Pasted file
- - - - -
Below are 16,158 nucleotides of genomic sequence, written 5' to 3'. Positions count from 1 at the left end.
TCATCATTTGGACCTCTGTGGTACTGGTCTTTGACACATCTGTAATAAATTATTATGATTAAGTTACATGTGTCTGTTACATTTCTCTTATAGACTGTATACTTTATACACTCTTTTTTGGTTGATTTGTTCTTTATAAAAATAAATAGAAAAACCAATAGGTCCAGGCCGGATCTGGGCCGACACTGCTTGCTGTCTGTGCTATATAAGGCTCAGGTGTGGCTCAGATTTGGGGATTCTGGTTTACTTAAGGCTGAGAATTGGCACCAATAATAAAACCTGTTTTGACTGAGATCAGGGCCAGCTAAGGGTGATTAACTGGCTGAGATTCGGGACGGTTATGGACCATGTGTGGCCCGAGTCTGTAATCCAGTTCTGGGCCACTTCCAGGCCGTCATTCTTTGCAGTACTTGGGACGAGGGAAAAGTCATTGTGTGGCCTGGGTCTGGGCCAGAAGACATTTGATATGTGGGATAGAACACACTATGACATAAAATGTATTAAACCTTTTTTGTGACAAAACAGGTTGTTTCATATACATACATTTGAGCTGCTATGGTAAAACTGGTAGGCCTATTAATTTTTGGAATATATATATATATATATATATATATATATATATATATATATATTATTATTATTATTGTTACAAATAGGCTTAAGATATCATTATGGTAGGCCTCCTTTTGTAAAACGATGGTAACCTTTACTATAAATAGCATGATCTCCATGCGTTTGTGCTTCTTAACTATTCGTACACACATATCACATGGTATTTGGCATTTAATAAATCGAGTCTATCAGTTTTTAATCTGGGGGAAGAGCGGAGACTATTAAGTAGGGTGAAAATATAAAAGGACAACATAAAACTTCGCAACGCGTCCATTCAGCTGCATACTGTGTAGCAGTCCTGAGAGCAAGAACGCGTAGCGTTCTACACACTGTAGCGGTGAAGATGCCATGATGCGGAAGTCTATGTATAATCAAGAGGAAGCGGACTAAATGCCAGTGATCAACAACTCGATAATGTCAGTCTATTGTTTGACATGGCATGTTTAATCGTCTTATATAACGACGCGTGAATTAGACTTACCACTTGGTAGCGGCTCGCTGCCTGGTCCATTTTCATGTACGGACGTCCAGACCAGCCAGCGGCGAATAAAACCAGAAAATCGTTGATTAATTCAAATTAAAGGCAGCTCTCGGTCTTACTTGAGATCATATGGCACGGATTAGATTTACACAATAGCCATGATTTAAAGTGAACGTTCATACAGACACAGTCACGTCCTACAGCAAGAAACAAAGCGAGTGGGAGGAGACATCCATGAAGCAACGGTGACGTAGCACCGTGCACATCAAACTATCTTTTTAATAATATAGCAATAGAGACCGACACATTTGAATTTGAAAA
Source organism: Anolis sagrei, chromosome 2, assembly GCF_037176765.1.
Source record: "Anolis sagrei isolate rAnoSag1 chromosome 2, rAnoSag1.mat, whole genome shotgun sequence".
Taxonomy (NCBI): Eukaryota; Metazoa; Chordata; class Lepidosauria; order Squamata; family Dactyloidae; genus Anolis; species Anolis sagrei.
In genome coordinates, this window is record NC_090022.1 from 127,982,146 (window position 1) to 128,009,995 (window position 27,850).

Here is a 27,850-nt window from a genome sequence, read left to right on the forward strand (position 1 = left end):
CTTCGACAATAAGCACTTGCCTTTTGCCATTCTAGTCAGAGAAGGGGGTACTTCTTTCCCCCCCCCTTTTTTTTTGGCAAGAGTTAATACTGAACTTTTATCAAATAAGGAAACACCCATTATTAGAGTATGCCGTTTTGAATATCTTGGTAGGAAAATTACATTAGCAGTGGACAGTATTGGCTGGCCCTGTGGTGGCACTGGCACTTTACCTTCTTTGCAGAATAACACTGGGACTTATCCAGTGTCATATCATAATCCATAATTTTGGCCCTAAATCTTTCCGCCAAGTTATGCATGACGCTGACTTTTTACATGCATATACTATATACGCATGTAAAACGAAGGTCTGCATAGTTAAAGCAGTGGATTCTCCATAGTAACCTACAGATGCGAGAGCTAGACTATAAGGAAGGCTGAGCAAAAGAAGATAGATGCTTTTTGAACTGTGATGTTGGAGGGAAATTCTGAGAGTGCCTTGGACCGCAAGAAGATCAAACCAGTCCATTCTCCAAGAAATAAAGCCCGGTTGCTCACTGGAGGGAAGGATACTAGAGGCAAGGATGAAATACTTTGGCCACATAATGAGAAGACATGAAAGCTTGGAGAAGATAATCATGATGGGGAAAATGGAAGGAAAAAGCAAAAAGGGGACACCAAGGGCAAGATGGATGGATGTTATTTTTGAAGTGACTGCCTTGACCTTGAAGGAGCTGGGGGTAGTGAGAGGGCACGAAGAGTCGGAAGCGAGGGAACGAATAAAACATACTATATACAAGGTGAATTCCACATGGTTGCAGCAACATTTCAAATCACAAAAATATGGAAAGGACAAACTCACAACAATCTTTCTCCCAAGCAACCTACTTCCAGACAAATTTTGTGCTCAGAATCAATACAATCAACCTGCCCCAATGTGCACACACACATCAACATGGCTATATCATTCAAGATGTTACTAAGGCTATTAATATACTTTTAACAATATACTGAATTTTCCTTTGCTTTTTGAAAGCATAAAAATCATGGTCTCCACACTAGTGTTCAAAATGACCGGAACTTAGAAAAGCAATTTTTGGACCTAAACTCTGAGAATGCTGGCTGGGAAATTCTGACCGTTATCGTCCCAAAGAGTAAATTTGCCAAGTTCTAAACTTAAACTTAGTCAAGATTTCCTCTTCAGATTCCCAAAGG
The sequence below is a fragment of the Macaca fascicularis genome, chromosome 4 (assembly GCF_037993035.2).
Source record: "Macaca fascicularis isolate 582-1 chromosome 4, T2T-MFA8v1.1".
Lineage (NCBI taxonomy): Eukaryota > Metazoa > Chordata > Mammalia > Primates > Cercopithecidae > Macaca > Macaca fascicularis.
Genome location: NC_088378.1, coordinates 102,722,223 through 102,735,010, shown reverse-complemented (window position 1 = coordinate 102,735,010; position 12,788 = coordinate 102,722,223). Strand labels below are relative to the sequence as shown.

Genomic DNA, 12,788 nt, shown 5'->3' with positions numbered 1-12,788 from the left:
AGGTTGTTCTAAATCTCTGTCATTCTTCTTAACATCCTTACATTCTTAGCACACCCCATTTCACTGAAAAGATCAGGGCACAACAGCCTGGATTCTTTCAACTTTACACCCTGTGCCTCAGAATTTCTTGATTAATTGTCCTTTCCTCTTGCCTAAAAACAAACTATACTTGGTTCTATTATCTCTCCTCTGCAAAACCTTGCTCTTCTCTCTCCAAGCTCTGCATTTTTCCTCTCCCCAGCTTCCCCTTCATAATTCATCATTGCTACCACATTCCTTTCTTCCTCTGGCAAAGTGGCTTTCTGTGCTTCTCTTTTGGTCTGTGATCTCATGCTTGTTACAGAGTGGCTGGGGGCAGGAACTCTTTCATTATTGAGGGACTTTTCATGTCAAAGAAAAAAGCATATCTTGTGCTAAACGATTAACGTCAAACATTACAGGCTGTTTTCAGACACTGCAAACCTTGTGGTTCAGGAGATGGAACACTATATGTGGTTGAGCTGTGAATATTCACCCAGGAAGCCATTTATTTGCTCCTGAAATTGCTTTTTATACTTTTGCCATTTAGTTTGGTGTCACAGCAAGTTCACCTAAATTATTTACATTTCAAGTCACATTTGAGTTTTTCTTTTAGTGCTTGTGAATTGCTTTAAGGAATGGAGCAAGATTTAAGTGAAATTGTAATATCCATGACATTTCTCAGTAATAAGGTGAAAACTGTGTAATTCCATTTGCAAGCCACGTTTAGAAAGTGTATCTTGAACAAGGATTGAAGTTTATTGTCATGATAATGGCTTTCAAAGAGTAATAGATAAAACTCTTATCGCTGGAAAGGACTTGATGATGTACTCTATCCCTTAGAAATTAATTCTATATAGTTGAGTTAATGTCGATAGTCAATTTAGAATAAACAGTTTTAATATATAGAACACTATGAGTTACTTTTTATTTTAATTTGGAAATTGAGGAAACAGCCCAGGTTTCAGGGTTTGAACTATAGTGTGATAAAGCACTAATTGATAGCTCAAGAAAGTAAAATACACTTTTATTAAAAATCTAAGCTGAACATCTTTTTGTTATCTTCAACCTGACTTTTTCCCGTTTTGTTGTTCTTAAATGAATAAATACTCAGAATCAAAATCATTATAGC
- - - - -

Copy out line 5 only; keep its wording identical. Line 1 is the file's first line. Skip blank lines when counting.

Taxonomy (NCBI): Eukaryota; Metazoa; Chordata; class Lepidosauria; order Squamata; family Dactyloidae; genus Anolis; species Anolis sagrei.